Experts say many of these products aren’t approved by the FDA.
Should you trust all the medical advice you read on the internet?
In fact, the “cures” you find may cause more harm than good.
A quick Pinterest search for do-it-yourself (DIY) sunscreen reveals thousands of recipes, most of which have no scientific evidence to back their claims.
A new study finds people who use these sunscreen recipes could be putting their lives at risk.
Lara McKenzie, PhD, principal investigator with the Center for Injury Research and Policy at Nationwide Children’s Hospital in Columbus, Ohio, and lead author of the study, said her team investigated how homemade sunscreens were portrayed on Pinterest.
She said they found that about 95 percent of DIY sunscreens were positively promoted for their effectiveness, but almost 70 percent recommended “a recipe for sunscreen offering insufficient UV radiation protection.”
“What that means,” McKenzie told Healthline, “is they made the homemade sunscreens look like they would protect you or your child when in fact they were made from ingredients that would only offer minimal scientifically proven broad-spectrum protection from UV radiation.”
Dr. Richard Torbeck, board-certified dermatologist with Advanced Dermatology PC, has similar concerns.
“I deal with melanoma and skin cancer on a daily basis and feel that [these recipes are] not worth the risk,” Torbeck told Healthline.
While homemade lip balm or conditioner may or may not work, it doesn’t put you or your children’s lives at risk from a potentially fatal cancer.
“If I stop and think about what I see on Pinterest as a user, as a mom, and as an injury researcher,” said McKenzie. “I guess I’m not surprised because there’s so much in that movement of DIY and natural organic and doing the best for your children. But not all the things you can DIY are necessarily safe for your children. That’s where my injury expert teeth come out.”
“What’s at risk here is at best sunburn and at worst skin cancer in the future,” she added.
Dr. Tanya Nino, dermatologist with St. Joseph Hospital in Orange, California, sees similar problems in concocting your own sunscreen from an internet recipe.
“The issue with DIY sunscreens is that they cannot be reliable in terms of the degree of sun protection they provide,” she told Healthline. “Commercially available sunscreens have been extensively tested to determine their ability to prevent sunburn. DIY sunscreens may claim to have a certain SPF, but without the proper testing, the actual SPF may be lower than intended.”
There’s also the problem with the ingredients.
“In addition to the active ingredients in sunscreens, there are also ingredients that stabilize the sunscreen over time, help it spread evenly over the skin, and help make sure it’s actually durable in UV light,” Nino explained. “Achieving this level of quality in DIY formulations is not reliable.”
This is even true for sunscreens with coconut oil.
While the increased cancer risk from experiencing sunburn isn’t precise, studies show that just five blistering sunburns in childhood can raise the lifetime risk of melanoma by 80 percent.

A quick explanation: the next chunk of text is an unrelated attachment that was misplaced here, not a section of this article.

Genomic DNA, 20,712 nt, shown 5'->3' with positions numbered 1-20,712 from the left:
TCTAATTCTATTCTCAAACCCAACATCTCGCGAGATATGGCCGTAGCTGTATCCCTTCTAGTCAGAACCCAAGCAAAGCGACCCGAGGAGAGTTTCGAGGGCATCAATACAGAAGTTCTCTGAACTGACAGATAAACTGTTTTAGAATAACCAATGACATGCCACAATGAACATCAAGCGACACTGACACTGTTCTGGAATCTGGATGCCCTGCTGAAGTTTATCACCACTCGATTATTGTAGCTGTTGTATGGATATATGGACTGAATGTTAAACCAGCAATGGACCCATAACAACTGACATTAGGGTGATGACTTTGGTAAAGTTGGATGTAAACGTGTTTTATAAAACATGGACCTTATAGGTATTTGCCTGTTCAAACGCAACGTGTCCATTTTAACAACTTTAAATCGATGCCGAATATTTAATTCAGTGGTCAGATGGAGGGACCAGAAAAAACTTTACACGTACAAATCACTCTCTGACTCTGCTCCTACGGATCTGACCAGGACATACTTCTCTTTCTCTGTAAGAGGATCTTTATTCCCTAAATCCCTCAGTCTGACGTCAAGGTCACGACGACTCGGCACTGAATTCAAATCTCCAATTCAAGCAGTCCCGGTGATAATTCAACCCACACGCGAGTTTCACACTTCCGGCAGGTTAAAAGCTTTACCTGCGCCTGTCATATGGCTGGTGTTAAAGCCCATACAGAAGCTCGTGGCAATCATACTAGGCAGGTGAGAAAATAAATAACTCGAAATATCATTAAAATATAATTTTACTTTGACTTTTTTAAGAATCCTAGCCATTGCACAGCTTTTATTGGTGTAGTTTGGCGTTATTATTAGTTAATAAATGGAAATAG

“Sunburn absolutely increases your risk of skin cancer,” said Nino. “In fact, a history of sunburn is one of the main risk factors for developing melanoma, the deadliest form of skin cancer.”
Experts agree the best way to prevent sunburn is by using an FDA-approved, commercially prepared sunscreen.
“Daily sunscreen use helps prevent the daily damage to our skin cells DNA. By reducing the DNA damage, there is a decreased risk that one of these skin cells or pigment cells go rogue and form a cancer,” said Torbeck.
Pinterest recently came under fire for hosting what critics say is unproven and potentially unsafe medical advice.
The company announced in February they’re putting limits on topics such as vaccines and investigating pins reported by users.
However, there remains an abundance of DIY sunscreen posts.
According to Pinterest’ policy on misinformation: “Pinterest’s misinformation policy prohibits things like promotion of false cures for terminal or chronic illnesses and anti-vaccination advice. Because of this, you’re not allowed to save content that includes advice where there may be immediate and detrimental effects on a Pinner’s health or on public safety.”
Pinterest officials did not respond to Healthline’s requests for an interview for this story.
McKenzie is emphatic when it comes to online sunscreen recipes.
“Use commercial sunscreen. Don’t make your own,” she said.
For those who choose not to use sunscreen at all “you should stay out of the sun entirely. But you should be using a commercial sunscreen for sure,” she said.
“This doesn’t mean it has to be a major manufacturer,” McKenzie added. “It can be an off-brand, but one that’s sold in stores and is commercially available, that’s the kind you want to use. Those meet certain criteria and standards for testing. The ones you make yourself… we have no idea if they really will offer the sun protection factor that they claim to.”
According to McKenzie, sun safety includes:
- Everyone 6 months and older should use a broad-spectrum sunscreen that protects against both UVA and UVB rays.
- Use SPF 30 or higher. The ones that were seen in McKenzie’s study had claims of SPF from 2 all the way to 50, but she said there’s no way to know that for sure with the ingredients that were listed.
- Model good habits for your children by applying sunscreen early, applying it often, and throwing out old, expired sunscreen.
Recent research finds DIY recipes for homemade sunscreen are rampant on Pinterest.
These formulations could put you at risk for sunburn and skin cancer.
Experts recommend using a commercially available, FDA-approved sunscreen to prevent skin damage and reduce cancer risk.
You should use at least an SPF of 30, apply it often, and throw out sunscreen once it expires.